Cannabis was grown to pay off debts

A SUPERMARKET worker allowed cannabis plants worth up to £28,000 to be grown in her house to settle debts.

Police discovered 72 plants as well as numerous items of specialist equipment when they raided the home of Zoe Angus, in Arkley Crescent, Hartlepool, last year.

Angus, 21, accepted being part of a “joint operation” and pleaded guilty to production of a controlled drug of Class B at Teesside Crown Court yesterday.

But the court heard how Angus was “pressured” in to allowing her home to be taken over and used as part of a “sophisticated set up.”

Angus, who now lives in Bridgepool Close, Hartlepool, earns £370 a month working at Asda and found herself in debt due to living costs.

When police raided her property in June last year they discovered plants growing in two main bedrooms as well as fans, ventilation tubes, plant food, bags and other specialist equipment.

Olivia Checa-Dover, prosecuting, told the court how the crop discovered last year would have been ready for harvest as skunk cannabis six weeks later with huge potential street value of up to £28,000.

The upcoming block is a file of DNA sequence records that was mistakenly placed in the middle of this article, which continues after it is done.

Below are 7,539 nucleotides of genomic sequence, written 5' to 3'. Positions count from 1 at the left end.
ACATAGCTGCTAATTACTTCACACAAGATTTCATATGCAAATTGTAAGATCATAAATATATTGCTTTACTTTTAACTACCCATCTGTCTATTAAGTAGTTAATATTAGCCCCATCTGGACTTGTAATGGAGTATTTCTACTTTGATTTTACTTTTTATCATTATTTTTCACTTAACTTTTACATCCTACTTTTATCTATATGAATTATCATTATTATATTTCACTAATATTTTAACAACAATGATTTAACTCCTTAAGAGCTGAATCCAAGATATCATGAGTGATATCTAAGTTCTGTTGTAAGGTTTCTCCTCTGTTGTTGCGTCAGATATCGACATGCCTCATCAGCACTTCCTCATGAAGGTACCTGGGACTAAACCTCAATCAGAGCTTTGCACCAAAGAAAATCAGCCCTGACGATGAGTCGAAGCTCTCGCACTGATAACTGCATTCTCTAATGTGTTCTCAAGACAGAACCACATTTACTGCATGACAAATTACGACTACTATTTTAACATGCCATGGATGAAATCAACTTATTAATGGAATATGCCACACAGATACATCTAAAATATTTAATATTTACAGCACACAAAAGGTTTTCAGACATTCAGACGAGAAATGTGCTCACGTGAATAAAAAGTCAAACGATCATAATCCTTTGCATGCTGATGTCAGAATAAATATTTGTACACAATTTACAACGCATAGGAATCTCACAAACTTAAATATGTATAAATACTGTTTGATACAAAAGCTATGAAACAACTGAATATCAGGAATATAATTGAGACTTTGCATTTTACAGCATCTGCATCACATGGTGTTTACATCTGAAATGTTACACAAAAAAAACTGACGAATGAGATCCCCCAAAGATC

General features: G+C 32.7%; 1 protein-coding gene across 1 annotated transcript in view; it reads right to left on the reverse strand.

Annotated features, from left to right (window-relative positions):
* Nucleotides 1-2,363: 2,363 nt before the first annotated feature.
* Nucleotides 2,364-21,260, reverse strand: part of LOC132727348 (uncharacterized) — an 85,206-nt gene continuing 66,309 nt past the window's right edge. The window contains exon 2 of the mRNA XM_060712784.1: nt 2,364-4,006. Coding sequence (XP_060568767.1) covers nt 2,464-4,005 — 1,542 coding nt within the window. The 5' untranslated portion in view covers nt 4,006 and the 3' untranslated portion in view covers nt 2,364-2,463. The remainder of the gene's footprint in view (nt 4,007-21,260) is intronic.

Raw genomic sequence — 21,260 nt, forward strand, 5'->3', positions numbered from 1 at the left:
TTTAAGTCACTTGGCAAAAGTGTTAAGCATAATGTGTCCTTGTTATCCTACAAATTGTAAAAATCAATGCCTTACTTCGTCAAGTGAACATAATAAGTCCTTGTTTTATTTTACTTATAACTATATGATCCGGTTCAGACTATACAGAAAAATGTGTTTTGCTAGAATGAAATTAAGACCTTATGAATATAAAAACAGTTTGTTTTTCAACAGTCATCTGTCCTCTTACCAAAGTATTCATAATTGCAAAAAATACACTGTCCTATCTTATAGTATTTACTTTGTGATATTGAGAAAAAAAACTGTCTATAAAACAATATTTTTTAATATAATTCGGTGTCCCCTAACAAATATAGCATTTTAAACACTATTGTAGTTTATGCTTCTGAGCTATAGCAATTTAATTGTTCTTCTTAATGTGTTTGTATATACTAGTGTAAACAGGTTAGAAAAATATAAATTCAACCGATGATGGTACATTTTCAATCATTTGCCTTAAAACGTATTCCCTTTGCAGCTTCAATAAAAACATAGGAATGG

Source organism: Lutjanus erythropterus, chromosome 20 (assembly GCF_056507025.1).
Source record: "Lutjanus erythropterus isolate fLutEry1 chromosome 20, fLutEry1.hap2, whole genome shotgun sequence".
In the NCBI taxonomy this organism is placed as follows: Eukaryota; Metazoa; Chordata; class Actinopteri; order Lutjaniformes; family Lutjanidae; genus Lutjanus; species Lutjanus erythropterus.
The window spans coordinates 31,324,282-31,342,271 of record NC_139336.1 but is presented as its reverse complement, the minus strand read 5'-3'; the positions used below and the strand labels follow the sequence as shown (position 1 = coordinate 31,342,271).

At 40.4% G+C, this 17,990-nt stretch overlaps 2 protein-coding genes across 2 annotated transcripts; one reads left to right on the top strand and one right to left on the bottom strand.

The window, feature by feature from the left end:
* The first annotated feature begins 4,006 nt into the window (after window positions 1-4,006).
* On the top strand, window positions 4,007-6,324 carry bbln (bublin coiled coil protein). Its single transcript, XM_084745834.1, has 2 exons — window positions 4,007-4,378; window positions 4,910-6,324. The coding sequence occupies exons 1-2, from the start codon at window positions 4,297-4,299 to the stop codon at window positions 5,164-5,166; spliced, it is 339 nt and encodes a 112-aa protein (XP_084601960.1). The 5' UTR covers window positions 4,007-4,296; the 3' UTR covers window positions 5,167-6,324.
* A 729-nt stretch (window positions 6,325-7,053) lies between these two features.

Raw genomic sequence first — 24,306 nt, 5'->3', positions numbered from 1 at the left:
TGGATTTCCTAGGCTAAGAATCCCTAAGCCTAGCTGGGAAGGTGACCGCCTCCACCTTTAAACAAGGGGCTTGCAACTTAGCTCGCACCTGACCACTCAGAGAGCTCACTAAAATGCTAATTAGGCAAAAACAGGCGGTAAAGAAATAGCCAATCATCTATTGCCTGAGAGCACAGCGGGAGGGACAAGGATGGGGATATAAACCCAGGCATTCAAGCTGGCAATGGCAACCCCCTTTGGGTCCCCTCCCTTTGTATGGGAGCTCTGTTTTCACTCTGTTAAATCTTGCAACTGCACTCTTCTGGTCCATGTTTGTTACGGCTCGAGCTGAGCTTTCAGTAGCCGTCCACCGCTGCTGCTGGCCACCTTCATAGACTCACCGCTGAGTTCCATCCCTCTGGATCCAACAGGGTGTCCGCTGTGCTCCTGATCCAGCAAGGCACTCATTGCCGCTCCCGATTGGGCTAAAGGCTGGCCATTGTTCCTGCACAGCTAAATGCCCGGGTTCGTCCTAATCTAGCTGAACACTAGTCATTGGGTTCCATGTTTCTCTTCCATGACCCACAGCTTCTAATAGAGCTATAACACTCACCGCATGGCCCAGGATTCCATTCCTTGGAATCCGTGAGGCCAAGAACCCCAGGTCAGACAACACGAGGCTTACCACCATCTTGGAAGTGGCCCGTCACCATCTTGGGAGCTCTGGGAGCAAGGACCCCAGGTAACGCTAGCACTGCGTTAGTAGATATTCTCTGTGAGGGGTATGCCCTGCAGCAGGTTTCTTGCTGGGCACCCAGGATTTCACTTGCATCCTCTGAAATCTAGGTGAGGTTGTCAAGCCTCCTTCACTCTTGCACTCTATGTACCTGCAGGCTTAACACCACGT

She said: “Police searched the house on June 29 last year, and the defendant was the sole tenant.”

Martin Scarborough, mitigating, said while Angus was part of a joint operation, she did not accept tending to the plants, using the equipment or supplying the drugs.

He added: “She owed some money to a male and somehow as a way of repaying that became part of this.

“Due to general living costs she ended up owing a significant amount of money.”

Angus was given an eight months prison sentence, suspended for two years.

Judge Peter Armstrong said: “You are 21 years of age with no previous convictions yet here you are in crown court because you got involved with growing cannabis, a crime which usually ends up with a prison sentence.

“Someone was going to make money out of this and quite a lot of money, and that is why it is such a serious matter.

“I think you realise how foolish you were to get involved with this, you borrowed money from someone who has then put pressure on you.

“What you were hoping to get out of this was your debts paid off, whether that has happened I don’t know.”

Angus was also slapped with a 12-month supervision order.